STEM conference educates high school teachers

MacKenzie Keller, News Writer

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In a weeklong conference from July 28-Aug. 2, almost 200 middle and high school teachers became students, advancing their coding and computer science skills. The conference, hosted at the JW Marriott in downtown Grand Rapids, was funded through a state MiSTEM advisory council grant.

The event was hosted by the West Shore Education Service District, while Grand Valley State University assisted in organizing the logistics of the event. 

GVSU’s connection to the event came through Kris Pachla, a university professor and a regional director for the state MiSTEM Network. 

Pachla said it made sense for GVSU to invest its time into events like this given the university’s strong focus in tech and computer science, along with supporting other schools as they strive to expand their students’ skill set.

“We’re excited to help envision the next phase of the computer science partnership across Michigan,” Pachla said. “We are thinking about how we are pipelining students, getting them skills beyond courses and preparing them for the jobs of tomorrow that don’t exist today.”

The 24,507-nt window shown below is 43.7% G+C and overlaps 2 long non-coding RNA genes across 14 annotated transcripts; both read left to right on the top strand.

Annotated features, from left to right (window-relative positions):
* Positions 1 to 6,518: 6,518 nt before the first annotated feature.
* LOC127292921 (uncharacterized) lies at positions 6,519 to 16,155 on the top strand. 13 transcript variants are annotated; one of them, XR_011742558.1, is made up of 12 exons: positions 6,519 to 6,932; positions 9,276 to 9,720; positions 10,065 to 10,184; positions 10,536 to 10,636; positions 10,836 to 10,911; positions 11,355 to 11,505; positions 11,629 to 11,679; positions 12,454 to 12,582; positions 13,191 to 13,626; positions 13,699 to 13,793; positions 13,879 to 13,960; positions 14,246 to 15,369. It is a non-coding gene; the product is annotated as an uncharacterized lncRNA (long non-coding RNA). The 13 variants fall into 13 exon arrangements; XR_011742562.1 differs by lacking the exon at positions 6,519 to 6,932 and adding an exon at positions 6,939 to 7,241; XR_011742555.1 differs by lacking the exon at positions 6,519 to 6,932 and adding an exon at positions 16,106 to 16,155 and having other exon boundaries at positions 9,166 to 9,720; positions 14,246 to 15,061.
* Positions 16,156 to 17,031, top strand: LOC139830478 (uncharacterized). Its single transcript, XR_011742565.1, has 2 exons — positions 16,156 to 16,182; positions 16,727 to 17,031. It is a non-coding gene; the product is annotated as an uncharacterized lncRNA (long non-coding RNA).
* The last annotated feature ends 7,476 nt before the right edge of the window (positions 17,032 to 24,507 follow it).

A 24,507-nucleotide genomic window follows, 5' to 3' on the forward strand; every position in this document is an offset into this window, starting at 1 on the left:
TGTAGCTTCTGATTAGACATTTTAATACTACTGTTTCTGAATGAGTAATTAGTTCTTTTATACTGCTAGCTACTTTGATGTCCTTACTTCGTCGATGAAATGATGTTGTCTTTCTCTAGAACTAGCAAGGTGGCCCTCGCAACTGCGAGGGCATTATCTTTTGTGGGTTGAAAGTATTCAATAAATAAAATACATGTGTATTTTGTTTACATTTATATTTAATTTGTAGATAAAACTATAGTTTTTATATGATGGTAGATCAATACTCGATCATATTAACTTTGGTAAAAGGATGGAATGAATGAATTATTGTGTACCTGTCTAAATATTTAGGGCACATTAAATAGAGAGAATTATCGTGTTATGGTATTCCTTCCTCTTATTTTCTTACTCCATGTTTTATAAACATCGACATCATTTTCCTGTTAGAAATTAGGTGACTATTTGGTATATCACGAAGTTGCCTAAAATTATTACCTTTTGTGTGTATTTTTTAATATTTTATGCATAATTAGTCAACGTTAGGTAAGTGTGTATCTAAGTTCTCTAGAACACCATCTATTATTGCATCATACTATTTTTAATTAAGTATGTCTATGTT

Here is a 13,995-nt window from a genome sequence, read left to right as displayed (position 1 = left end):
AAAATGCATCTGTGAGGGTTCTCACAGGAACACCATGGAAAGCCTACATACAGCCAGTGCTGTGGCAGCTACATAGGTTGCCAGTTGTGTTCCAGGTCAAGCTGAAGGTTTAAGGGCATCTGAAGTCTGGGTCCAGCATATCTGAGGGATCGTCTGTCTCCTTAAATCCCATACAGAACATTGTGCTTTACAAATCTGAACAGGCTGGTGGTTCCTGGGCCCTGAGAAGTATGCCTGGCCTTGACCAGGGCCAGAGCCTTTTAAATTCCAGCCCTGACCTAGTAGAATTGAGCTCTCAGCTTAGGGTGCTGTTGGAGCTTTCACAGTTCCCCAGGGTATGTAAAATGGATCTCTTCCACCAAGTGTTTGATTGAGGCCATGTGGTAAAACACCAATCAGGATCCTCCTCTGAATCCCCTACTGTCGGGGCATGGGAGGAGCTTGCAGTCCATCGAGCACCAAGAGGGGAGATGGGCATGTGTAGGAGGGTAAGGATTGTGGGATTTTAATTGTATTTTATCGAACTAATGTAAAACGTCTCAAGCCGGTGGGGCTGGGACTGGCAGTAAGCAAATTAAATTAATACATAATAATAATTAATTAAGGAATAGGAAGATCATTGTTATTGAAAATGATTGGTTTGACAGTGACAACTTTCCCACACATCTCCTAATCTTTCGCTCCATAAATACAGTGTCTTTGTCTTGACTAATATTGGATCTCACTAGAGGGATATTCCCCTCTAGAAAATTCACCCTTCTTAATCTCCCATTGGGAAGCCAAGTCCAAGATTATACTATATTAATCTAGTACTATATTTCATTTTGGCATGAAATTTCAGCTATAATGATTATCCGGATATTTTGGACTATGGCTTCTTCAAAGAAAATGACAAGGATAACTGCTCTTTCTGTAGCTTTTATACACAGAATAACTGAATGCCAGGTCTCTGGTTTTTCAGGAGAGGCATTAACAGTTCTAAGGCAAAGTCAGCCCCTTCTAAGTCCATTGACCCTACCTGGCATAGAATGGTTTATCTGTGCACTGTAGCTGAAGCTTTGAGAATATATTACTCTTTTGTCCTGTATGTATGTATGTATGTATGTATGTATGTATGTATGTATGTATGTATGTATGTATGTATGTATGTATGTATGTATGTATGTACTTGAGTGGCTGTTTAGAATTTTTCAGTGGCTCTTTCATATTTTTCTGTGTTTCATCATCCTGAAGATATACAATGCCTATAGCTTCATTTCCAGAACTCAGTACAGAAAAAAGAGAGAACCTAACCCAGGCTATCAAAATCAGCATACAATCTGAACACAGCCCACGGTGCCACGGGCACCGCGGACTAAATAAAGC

As a part of being invited to the event, teachers ensure that their school offers a computer science-based course. With technology-oriented fields rapidly growing, these courses will help their students succeed in our tech-focused world.

The STEM fields are a rapidly growing industry. There is a wide variety of careers involved in STEM; everything from accounting to video game design to artificial intelligence. When teachers gain the skills to teach their students about popular careers, the students have an advantage in the workplace. Many young children want to become video game designers, astronauts or even astronomers. STEM courses help these dreams get closer to reality.